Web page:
London Food & Culture

Why we should all be able to swim in the Thames

Danny Burrows meets the man behind a Scandi-inspired river clean-up scheme that would improve the mental and physical health of Londoners

Forty-eight year-old father of two Theo Thomas wants to make the Thames fit to swim, and in doing so improve the mental and physical health of Londoners.

To achieve this he created the independent charity London Waterkeeper to hold a legal flame to the feet of Thames Water and persuade them to provide real-time information about water quality from the Cotswolds to the capital.

With the recent dressing down of the water companies by the Secretary of State for Environment Michael Gove for their poor environmental record, tax avoidance and failure to invest in infrastructure, perhaps the tide is turning for Theo’s project.

We caught up with Theo and swimmers from the Kenwood Ladies Pond as they took to the water in Richmond to raise awareness of the London Waterkeeper’s campaign, A Thames Fit to Swim.


Taking the plunge. Photo: Danny Burrows

What was your motivation for setting up London Waterkeeper?
As a child growing up in a very rural part of the UK, the rivers were not polluted so you wouldn’t think twice about taking a splash. For 12 years I worked for Thames21 and in east London, along the River Lea, it was clear pollution was a big problem. There needed to be a voice that challenged the environmental damage to our rivers and advocated solutions.

Why did you make “A Thames Fit to Swim” your mission?
With a swimmable river we’d make sure the city is as liveable as it can be. Tens of thousands of people would see their mental and physical health improve. Although sometimes it meets international bathing water quality standards, we don’t know when, so river users risk coming into contact with sewage.

How have you been trying to tackle the problem of a polluted Thames?
Last autumn we launched a petition asking Thames Water to tell us when its sewers overflow, in real-time. More than 900 people have signed it. Within three months they said they would put real-time sewer overflow data online and pilot a water quality warning system. Without rich data you get poor policy. We are using the Environmental Information Regulations to hold the authorities to account in a way that hasn’t been done before.

Theo Thomas in Richmond after swimming. Photo: Danny Burrows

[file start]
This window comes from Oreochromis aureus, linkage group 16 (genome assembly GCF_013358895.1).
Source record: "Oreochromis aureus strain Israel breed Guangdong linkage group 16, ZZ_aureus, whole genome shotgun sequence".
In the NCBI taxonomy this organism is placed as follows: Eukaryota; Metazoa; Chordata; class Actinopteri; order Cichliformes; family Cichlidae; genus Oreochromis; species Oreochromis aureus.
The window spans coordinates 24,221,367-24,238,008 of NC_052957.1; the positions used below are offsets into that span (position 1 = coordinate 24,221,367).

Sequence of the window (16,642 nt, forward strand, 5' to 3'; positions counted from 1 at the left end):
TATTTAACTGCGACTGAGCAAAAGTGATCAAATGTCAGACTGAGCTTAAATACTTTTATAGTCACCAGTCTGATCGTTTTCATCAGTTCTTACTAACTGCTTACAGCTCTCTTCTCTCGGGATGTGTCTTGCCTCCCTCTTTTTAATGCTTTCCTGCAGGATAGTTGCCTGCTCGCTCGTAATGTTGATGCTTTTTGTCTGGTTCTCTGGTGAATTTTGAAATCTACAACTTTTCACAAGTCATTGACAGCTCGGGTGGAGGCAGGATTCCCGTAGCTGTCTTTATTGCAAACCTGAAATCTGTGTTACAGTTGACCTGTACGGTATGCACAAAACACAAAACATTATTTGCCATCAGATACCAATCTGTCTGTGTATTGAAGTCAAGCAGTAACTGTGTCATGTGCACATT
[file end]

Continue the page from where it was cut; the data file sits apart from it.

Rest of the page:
How are they responsible for polluting the water?
Rivers are treated as part of the drainage system, which is a bit Victorian. It’s legal for Thames Water to allow sewers to spill into rivers when it rains and these discharges are consented by the Environment Agency. We need a better system so overflows only happen when we have extreme rainfall, not virtually every time it rains. That’s why real-time monitoring is a key part of ‘A Thames Fit To Swim’; it will make that information public in a meaningful way.

What has to be done to create designated bathing area on the Thames as they have in other European countries?
It will take a lot of work. The dream is to have urban beaches, and changing rooms and showers would be nice too. And we need Thames Water to meet its obligations under the Environmental Information Regulations 2004, which say it has to tell people when its sewers overflow. If we know when the sewers are spilling people can avoid swimming in the pollution.

There could be an app that allows people to book in for a swim in the period before the high tide turns, when the Thames comes to a stop as the river and tide cancel each other out. With real-time water quality monitoring you’d get a message telling you if it was clean enough. There could even be Swim Zones that link together for longer adventures.

Swimming with a paddle boat in Richmond. Photo: Danny Burrows

What can we learn from the example of Copenhagen, who have had swimmable harbours for over 15 years?
They had the advantage that all of the authorities wanted to make the harbours swimmable. In the UK responsibilities are fragmented so that is a challenge. The big lesson is that the urban beaches and harbour swimming pools are now the most popular open spaces in the Danish capital in the summer. It has transformed city life.

What benefits would a swimmable Thames bring to the city?
Parks are great but they are quite formal settings. When you are in the river it is exhilarating and unexpected. You are hyper-aware of your surroundings. Being able to tell your friends you swam in the Thames is pretty cool.

What can Londoners do to help?
Support London Waterkeeper’s ‘A Thames Fit To Swim’ campaign (see below).

Do you see the Thames becoming a safe recreation river in the future?
It took Copenhagen ten years and we are just starting here. There are no rivers with designated bathing water status in the UK. There’s a culture to change and technology to develop but it’s within our grasp.

Interested? Head to London Waterkeeper and sign the petition.

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